Treatment for Early-Onset Bipolar Disorder
Being diagnosed is not a death sentence; rather, it is the first step in treating the illness. Between medication, therapy, & parental support, youth with the disorder can live healthy, normal lives. There are plenty of places to seek help from: doctors, social workers, counselors, health maintenance organizations, community mental health centers, hospital psychiatry departments & outpatient clinics, mental health programs at universities or medical schools, & local medical or psychiatric societies.
Bipolar disorder is a biological illness having nothing to do with parenting style. Bipolar behaviour does not indicate a lack of proper parenting; the teenager’s behaviour contains symptoms of a mental illness, rather than intense rebellion, etc. It is a lifelong illness & there is no cure. Medication can be helpful, but it may be a challenging process to land upon medications that reduce symptoms without any unwanted side effects. Keeping a chart of daily mood symptoms, treatments, sleep patterns, life events, activities, & energy level can provide further insight to the illness.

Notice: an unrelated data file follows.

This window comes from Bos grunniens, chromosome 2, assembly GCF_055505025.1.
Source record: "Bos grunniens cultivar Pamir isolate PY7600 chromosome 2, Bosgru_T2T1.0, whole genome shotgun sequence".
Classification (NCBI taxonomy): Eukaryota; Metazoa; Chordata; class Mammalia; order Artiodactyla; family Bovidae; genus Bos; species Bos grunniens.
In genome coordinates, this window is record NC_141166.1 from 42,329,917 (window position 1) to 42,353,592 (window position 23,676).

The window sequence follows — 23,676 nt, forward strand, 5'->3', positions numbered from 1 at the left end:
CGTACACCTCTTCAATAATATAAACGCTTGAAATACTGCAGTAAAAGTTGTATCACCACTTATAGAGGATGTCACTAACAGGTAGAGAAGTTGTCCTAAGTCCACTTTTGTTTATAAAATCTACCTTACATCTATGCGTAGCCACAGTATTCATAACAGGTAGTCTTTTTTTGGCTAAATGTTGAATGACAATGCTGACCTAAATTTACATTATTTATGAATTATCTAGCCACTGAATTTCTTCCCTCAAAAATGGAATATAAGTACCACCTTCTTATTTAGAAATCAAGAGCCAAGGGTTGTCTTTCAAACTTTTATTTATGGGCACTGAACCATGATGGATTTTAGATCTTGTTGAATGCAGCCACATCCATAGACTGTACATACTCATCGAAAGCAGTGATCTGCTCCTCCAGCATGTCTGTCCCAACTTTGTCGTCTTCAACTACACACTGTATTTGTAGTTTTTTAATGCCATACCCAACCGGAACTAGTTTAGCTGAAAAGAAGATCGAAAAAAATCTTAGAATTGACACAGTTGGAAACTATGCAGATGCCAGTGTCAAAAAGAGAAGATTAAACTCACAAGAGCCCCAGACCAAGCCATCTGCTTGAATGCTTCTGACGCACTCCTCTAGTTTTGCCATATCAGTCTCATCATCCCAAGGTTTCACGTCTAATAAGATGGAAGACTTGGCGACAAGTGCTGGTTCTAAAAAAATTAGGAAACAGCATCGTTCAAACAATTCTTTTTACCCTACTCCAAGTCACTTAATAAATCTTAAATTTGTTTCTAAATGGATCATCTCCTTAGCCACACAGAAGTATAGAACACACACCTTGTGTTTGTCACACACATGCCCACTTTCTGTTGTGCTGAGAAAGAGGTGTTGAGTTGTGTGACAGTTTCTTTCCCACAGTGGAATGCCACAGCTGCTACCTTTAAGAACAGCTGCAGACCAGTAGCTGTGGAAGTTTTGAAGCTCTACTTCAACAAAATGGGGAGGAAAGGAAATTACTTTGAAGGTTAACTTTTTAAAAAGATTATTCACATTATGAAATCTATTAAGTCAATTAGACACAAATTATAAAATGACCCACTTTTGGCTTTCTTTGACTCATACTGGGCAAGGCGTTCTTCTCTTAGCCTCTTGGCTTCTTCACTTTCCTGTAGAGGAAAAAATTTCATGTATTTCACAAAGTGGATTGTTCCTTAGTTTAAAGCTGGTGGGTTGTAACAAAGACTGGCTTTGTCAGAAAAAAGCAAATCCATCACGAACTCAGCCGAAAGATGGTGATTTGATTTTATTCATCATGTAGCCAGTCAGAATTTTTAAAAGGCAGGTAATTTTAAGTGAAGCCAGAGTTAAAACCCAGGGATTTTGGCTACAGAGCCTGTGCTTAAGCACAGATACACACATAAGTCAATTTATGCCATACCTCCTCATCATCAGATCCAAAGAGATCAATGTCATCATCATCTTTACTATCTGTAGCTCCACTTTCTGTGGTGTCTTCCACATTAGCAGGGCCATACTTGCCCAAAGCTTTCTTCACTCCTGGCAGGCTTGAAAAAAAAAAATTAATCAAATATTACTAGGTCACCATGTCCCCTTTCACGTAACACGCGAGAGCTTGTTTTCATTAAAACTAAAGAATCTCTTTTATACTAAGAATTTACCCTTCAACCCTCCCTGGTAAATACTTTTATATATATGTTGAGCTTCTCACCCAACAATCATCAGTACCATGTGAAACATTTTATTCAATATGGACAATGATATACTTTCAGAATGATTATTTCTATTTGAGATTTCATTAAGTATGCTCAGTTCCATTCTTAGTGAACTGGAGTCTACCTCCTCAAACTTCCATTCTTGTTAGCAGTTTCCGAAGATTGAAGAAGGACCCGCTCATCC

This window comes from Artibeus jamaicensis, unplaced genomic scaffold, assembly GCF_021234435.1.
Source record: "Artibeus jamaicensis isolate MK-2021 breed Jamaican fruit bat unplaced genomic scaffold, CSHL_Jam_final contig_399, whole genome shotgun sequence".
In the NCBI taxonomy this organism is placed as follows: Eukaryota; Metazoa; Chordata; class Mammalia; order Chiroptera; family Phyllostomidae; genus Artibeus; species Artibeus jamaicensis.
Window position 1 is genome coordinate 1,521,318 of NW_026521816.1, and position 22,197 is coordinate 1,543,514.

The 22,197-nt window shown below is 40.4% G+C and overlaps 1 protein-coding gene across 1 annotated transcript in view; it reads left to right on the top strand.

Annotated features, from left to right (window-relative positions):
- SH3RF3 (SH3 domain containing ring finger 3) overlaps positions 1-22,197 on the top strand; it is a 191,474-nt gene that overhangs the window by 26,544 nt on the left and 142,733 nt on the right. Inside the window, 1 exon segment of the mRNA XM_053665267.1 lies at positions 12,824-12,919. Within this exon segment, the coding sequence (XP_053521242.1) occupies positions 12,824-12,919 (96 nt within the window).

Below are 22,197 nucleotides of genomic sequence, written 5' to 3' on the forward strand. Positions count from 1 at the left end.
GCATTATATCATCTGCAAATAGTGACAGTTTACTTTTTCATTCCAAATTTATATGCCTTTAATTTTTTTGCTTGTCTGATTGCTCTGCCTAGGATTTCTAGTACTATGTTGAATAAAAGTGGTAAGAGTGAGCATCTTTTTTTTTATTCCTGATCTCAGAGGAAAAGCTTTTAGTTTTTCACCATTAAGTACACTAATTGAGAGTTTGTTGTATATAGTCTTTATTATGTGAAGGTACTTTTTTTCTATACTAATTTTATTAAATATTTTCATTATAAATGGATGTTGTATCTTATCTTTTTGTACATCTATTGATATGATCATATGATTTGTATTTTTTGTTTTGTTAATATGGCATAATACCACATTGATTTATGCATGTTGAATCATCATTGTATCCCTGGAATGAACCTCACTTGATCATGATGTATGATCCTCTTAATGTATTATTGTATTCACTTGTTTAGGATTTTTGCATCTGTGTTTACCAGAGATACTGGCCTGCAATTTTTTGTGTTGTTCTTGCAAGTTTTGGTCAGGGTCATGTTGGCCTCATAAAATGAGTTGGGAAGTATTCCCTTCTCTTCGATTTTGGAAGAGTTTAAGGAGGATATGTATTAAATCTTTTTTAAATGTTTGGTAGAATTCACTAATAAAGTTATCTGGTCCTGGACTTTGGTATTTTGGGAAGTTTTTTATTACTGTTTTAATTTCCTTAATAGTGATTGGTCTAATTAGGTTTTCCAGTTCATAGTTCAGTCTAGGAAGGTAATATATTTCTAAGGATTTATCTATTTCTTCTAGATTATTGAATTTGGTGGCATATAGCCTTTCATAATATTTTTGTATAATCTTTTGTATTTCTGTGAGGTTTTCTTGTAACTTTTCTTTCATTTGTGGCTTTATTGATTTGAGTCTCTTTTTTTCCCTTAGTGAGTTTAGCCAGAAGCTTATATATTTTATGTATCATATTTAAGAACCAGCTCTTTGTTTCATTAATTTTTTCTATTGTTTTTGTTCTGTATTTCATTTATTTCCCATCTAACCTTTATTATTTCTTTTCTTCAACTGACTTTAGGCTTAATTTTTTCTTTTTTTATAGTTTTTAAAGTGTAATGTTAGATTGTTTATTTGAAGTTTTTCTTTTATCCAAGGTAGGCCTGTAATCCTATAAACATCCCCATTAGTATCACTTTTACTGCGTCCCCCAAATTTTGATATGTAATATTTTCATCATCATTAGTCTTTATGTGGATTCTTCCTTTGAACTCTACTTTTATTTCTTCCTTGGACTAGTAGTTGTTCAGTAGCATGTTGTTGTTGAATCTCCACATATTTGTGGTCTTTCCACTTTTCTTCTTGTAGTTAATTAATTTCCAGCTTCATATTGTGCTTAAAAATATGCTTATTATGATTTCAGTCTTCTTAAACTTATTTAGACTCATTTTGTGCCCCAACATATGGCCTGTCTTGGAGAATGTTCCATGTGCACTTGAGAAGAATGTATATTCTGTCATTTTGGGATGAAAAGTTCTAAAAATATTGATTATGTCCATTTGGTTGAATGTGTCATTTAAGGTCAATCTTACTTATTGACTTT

Therapy & support from friends & family also aid in the recovery process. There are a few different types of therapy that can be effective in treating those with early-onset bipolar disorder. Cognitive behavioral therapy helps young people with bipolar disorder learn to change harmful or negative thought patterns & behaviors. Family-focused therapy includes a child’s family members; it helps enhance family coping strategies, such as recognizing new episodes early & helping their child, along with improving communication & problem-solving skills. Interpersonal & social rhythm therapy helps children & teens with bipolar disorder improve their relationships with others & manage their daily routines; regular daily routines & sleep schedules may help protect against manic episodes. Psychoeducation teaches young people with bipolar disorder about the illness & its treatment; this treatment helps people recognize signs of relapse so they can seek treatment early, before a full-blown episode occurs, & can also be helpful for caregivers of those with bipolar disorder. Teenagers are capable of managing the illness, but they absolutely need the help of parents & health care professionals.